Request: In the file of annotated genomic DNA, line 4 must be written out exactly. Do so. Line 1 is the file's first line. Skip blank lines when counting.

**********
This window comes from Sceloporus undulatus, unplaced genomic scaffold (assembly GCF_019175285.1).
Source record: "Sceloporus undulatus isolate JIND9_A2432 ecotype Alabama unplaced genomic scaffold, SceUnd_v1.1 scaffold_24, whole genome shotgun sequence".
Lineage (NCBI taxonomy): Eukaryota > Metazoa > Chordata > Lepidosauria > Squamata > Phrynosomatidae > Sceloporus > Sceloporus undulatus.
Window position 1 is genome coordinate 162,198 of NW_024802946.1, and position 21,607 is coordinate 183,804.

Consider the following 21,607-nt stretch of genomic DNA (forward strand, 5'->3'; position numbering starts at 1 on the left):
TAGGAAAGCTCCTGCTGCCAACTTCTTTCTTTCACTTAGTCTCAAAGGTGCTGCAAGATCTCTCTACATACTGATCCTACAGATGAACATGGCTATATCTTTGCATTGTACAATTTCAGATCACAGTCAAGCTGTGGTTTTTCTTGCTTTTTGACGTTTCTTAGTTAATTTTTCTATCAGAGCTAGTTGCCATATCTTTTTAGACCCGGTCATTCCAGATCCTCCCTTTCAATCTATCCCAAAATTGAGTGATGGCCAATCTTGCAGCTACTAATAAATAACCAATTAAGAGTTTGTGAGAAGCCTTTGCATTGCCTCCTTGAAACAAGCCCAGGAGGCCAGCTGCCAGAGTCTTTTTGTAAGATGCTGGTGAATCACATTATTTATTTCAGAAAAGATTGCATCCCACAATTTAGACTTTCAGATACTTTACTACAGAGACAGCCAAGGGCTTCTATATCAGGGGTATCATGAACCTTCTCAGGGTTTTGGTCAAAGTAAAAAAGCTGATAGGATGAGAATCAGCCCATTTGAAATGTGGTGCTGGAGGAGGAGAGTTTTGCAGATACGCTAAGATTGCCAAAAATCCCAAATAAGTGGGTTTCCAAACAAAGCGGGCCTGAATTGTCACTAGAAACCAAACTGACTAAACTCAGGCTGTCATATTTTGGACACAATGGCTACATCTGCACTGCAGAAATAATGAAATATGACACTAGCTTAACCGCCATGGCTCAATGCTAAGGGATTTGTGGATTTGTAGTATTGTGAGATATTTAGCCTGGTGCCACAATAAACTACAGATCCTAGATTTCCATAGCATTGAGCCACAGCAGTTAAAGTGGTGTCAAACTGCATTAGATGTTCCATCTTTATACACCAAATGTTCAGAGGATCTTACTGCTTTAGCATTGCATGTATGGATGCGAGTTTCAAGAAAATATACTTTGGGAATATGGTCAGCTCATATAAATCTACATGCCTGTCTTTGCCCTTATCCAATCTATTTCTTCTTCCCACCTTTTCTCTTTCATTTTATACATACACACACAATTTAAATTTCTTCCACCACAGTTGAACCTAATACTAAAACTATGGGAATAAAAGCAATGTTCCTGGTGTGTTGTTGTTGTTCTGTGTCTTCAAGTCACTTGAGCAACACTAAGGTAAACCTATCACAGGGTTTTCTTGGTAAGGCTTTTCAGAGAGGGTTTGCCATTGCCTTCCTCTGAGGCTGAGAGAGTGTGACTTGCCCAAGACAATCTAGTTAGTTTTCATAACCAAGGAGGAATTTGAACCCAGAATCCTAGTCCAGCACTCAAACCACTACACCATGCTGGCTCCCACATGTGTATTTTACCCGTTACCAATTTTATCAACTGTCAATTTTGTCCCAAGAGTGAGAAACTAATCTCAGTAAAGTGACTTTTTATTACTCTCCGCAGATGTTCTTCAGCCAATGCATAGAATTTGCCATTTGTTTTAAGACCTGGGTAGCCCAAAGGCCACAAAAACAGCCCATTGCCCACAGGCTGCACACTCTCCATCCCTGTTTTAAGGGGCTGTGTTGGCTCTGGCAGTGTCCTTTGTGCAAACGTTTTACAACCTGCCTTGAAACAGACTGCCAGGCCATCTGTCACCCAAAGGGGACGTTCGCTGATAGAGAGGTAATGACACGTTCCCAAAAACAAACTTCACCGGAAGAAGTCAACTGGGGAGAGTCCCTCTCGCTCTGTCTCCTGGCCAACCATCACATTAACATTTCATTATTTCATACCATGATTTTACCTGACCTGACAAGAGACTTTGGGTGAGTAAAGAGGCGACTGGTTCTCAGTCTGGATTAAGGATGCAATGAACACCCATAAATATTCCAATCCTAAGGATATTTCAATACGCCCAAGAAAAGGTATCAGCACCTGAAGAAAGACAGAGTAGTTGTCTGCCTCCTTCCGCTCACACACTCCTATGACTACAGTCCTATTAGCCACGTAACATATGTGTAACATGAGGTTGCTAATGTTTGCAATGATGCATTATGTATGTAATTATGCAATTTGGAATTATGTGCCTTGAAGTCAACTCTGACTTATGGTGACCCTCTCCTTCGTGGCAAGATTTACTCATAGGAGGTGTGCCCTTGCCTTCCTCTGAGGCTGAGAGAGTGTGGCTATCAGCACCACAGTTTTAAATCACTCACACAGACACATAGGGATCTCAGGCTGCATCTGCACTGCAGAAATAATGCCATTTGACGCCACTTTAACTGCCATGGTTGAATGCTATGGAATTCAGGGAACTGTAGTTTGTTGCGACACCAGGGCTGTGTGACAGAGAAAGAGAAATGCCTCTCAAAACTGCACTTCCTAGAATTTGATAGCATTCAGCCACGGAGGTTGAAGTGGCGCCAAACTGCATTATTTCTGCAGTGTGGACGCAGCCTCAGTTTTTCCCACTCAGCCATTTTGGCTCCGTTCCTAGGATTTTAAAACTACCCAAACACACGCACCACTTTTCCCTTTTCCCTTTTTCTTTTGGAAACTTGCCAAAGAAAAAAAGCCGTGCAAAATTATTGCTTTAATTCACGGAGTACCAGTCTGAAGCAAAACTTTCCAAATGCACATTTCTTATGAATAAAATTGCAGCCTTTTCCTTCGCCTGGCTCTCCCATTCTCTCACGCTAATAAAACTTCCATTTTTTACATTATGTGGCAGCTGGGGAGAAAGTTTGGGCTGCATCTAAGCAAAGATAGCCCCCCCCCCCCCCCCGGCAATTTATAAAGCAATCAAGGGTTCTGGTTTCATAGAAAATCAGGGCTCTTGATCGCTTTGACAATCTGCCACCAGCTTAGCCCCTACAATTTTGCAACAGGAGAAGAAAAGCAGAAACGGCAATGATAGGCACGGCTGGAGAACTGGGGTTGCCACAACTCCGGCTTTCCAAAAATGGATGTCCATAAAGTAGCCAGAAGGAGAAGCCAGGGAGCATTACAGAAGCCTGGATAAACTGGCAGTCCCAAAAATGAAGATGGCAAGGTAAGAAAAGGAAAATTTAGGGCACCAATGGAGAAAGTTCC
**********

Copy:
Window position 1 is genome coordinate 162,198 of NW_024802946.1, and position 21,607 is coordinate 183,804.